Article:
To perform feature extraction, for each tile, the first three blocks of a ResNet50 model pre-trained on ImageNet was used to convert each 256 × 256-pixel tile into a 1024-dimensional feature vector. Training in CLAM uses attention-based pooling to leverage tile-level feature vectors in assembling slide-level representations for each of the two classes. For network training, we used the default CLAM parameters, with a single attention branch model and a learning rate of 2e−4. For WSI classification training, we used tenfold Monte Carlo cross-validation to split the data set into 10 folds of training sets (80% of cases), validation sets (10% of cases), and test sets (10% of cases). A separate model was trained on each of the 10 folds, using performance on the validation set for early stopping during training, and performance on the test set at the end of training as a measure of prediction accuracy.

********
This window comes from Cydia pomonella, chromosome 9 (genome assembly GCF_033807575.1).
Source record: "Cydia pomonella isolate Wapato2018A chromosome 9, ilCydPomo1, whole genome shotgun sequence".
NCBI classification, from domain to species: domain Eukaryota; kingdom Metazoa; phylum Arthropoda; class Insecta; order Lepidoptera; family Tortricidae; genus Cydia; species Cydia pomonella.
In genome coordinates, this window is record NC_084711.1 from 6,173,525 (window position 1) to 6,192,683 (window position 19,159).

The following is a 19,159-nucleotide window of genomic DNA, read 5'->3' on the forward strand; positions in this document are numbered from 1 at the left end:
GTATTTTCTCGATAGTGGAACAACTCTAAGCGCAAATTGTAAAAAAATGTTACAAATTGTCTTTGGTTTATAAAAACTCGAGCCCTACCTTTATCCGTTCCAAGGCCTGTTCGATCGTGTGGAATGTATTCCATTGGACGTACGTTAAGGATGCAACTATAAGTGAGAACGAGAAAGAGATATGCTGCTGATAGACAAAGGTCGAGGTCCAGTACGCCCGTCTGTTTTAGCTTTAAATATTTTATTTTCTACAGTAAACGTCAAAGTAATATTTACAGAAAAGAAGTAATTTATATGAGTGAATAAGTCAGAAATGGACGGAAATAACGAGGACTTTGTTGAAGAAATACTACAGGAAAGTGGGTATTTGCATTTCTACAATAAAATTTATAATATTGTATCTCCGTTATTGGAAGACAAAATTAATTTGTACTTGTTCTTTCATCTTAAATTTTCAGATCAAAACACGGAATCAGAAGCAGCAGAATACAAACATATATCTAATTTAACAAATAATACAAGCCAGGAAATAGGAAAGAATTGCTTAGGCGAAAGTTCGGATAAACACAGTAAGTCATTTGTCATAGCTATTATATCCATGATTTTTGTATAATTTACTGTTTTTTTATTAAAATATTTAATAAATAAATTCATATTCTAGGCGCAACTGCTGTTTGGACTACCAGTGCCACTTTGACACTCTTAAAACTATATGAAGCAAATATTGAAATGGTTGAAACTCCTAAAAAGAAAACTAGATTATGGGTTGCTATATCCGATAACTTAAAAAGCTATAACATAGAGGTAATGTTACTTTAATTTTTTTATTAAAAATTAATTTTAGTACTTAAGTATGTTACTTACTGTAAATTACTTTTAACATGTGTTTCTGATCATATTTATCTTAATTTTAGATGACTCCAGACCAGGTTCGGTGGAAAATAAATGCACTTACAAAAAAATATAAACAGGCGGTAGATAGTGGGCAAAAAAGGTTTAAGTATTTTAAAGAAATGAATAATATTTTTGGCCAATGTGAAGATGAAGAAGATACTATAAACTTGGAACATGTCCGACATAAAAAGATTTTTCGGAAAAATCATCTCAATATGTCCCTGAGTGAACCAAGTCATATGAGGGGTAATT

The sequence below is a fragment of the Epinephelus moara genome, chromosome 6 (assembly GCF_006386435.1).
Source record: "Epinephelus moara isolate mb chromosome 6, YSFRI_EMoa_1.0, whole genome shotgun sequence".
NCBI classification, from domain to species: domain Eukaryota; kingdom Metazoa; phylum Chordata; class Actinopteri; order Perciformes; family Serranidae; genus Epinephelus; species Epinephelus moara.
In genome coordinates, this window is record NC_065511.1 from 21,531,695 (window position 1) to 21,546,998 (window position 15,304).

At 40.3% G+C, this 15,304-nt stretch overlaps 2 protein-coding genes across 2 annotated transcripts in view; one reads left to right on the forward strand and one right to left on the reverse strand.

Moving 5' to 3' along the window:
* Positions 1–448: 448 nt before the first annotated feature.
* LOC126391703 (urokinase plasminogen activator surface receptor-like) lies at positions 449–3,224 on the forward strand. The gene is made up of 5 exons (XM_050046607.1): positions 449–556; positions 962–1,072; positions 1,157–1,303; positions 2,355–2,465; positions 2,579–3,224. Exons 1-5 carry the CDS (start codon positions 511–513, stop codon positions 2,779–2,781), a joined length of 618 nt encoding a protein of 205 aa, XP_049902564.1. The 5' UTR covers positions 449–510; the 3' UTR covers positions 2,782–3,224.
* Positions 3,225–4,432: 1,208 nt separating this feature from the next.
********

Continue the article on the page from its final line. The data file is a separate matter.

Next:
We used R (v. 4.0.1) and ggplot2 (v. 3.3.5) to perform downstream analysis and visualization of results from the weakly supervised deep learning analysis. To evaluate the performance of the deep learning algorithm, we compared the performance of all 10 independently trained models to chance (i.e., an area under the receiver operating characteristic (ROC) curve, or AUC, of 0.5) using one-sample Wilcoxon signed rank tests with continuity correction and plotted the average ROC curves using vertical averaging and linear interpolation [29]. For the analysis from each of the two brain regions studied, we used the best-performing model, as measured by the arithmetic mean of the area under the curve and the balanced accuracy on the test set, for subsequent analyses. To perform differential rank correlation analysis between groups, we used the DGCA package [30], with 10,000 permutations of the data used to generate empirical p-values.